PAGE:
An Australian teen thinks he's got a solution to the world's password problems: Use pictures instead.
Currently, most people make easy-to-guess passwords -- and they use the same one across several services. It's stupidly irresponsible, but the only alternative is remembering dozens of complex passwords.
But this week at the cybersecurity gathering PasswordsCon in Las Vegas, Sam Crowther unveiled another option. His app lets you pick a photo on your device as your password to a Web service, then transmits that as an incredibly long password.
It's 512-characters long, to be exact.
Crowther's logic: It's easy for you to remember a specific photo. But it's improbable that a stranger will get access to your device and know which photo you picked -- especially if you keep hundreds of them on your device.
It's a good bet against malware that spies on you, namely keylogging software, because the position of photos on your screen keep changing. And websites can frequently change the actual password without requiring you to do anything. You just keep picking the same photo.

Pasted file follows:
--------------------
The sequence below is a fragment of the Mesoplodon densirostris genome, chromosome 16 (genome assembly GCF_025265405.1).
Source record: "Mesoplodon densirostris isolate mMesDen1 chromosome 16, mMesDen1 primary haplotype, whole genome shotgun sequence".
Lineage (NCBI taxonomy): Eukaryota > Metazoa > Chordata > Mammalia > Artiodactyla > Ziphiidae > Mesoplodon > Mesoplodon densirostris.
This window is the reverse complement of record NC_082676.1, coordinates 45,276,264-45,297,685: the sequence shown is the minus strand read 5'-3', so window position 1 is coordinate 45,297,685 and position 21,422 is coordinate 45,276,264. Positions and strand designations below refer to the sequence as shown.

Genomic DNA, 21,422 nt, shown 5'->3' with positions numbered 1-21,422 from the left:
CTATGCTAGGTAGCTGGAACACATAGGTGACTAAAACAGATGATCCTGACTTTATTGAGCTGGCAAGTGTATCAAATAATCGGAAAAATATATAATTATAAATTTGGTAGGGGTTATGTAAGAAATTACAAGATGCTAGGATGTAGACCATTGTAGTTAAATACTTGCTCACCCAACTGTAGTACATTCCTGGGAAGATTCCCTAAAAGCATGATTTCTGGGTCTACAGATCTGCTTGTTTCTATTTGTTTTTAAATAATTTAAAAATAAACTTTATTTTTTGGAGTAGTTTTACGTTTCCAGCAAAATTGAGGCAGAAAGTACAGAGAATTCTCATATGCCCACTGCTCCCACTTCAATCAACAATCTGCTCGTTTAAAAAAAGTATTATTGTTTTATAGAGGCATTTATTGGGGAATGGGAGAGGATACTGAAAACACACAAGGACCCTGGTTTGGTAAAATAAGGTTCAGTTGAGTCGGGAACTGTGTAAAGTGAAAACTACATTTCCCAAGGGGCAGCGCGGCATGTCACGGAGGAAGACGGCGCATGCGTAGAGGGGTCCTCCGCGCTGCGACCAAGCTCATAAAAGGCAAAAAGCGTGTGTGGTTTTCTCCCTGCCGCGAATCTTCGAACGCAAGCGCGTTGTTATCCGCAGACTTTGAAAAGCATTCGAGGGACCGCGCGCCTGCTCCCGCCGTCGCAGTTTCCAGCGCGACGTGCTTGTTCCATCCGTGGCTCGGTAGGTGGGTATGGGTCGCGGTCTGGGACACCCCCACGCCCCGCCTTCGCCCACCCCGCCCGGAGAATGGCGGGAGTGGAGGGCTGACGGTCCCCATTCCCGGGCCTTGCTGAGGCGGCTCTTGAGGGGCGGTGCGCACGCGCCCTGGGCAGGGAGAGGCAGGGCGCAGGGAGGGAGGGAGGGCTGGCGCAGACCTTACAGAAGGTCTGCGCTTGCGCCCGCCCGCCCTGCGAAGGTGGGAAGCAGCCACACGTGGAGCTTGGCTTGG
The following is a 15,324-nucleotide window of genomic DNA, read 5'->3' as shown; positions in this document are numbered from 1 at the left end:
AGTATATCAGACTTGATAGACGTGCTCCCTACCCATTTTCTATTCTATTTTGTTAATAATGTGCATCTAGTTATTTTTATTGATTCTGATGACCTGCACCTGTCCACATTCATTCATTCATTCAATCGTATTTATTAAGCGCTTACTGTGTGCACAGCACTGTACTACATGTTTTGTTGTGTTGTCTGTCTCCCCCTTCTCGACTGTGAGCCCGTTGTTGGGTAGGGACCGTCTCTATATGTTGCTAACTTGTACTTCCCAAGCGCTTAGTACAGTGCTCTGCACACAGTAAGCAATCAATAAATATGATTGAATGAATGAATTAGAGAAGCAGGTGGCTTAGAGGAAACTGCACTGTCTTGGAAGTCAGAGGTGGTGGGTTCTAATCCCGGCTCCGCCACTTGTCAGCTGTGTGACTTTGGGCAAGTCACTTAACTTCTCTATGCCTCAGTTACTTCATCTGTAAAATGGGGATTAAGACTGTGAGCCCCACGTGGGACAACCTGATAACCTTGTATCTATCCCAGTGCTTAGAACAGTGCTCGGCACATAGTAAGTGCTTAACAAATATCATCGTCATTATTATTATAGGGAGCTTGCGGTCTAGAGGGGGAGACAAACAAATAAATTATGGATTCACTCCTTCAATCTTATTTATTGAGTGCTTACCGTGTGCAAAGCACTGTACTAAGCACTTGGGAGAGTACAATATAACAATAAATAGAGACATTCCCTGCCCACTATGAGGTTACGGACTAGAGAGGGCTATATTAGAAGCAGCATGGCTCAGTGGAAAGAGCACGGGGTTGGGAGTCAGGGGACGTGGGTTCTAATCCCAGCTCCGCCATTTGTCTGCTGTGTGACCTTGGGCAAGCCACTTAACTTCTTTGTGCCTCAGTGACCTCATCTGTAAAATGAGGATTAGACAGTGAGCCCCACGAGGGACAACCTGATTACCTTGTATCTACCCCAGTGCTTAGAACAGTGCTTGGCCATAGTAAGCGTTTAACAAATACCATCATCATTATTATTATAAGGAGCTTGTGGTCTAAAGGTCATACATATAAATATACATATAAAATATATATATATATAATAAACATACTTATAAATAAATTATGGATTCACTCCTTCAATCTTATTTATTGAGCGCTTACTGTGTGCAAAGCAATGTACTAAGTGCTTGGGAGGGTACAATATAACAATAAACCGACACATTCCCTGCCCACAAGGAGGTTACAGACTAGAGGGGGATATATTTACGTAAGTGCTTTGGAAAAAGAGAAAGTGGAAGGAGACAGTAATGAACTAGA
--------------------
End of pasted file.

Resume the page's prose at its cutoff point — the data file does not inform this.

And if that photo gets deleted, you can just reset the password to another one.
Crowther, 18, has held back from starting college yet to launch his picture password startup, uSig. Its tagline: "A picture speaks a thousand passwords."
Per Thorsheim, a Norwegian cybersecurity consultant who organizes the conference, said Crowther's idea is yet unproven. But he said it shows promise and a much-needed fresh approach to the current password dilemma.
That predicament is particularly relevant this week, as a cybersecurity firm revealed that Russian criminals have stolen 1.2 billion Internet user names and passwords, likely the largest such theft ever.